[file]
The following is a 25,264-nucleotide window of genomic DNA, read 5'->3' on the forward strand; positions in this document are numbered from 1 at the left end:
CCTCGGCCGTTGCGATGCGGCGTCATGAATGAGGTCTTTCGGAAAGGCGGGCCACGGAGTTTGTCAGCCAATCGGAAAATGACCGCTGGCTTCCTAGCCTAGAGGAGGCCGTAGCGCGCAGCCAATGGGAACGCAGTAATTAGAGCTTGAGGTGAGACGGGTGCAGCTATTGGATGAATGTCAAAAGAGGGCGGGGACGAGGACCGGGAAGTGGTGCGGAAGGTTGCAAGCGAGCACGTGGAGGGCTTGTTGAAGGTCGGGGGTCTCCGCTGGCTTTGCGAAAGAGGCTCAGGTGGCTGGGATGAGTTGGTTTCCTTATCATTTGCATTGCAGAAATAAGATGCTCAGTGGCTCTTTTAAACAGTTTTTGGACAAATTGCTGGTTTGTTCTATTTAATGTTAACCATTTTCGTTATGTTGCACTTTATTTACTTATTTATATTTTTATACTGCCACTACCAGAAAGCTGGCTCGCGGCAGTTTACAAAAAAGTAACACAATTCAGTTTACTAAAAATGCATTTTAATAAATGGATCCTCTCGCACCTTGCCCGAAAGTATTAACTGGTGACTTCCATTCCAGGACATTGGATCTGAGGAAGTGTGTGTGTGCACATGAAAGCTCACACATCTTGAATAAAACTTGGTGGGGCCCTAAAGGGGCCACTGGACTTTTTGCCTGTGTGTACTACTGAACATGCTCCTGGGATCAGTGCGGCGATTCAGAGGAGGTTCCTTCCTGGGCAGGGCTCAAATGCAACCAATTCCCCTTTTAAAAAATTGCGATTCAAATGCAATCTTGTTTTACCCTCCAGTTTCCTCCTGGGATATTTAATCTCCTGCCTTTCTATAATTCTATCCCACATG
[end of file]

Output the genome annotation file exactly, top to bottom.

The following is a 25,264-nucleotide window of genomic DNA, read 5'->3' on the forward strand; positions in this document are numbered from 1 at the left end:
CCTCGGCCGTTGCGATGCGGCGTCATGAATGAGGTCTTTCGGAAAGGCGGGCCACGGAGTTTGTCAGCCAATCGGAAAATGACCGCTGGCTTCCTAGCCTAGAGGAGGCCGTAGCGCGCAGCCAATGGGAACGCAGTAATTAGAGCTTGAGGTGAGACGGGTGCAGCTATTGGATGAATGTCAAAAGAGGGCGGGGACGAGGACCGGGAAGTGGTGCGGAAGGTTGCAAGCGAGCACGTGGAGGGCTTGTTGAAGGTCGGGGGTCTCCGCTGGCTTTGCGAAAGAGGCTCAGGTGGCTGGGATGAGTTGGTTTCCTTATCATTTGCATTGCAGAAATAAGATGCTCAGTGGCTCTTTTAAACAGTTTTTGGACAAATTGCTGGTTTGTTCTATTTAATGTTAACCATTTTCGTTATGTTGCACTTTATTTACTTATTTATATTTTTATACTGCCACTACCAGAAAGCTGGCTCGCGGCAGTTTACAAAAAAGTAACACAATTCAGTTTACTAAAAATGCATTTTAATAAATGGATCCTCTCGCACCTTGCCCGAAAGTATTAACTGGTGACTTCCATTCCAGGACATTGGATCTGAGGAAGTGTGTGTGTGCACATGAAAGCTCACACATCTTGAATAAAACTTGGTGGGGCCCTAAAGGGGCCACTGGACTTTTTGCCTGTGTGTACTACTGAACATGCTCCTGGGATCAGTGCGGCGATTCAGAGGAGGTTCCTTCCTGGGCAGGGCTCAAATGCAACCAATTCCCCTTTTAAAAAATTGCGATTCAAATGCAATCTTGTTTTACCCTCCAGTTTCCTCCTGGGATATTTAATCTCCTGCCTTTCTATAATTCTATCCCACATG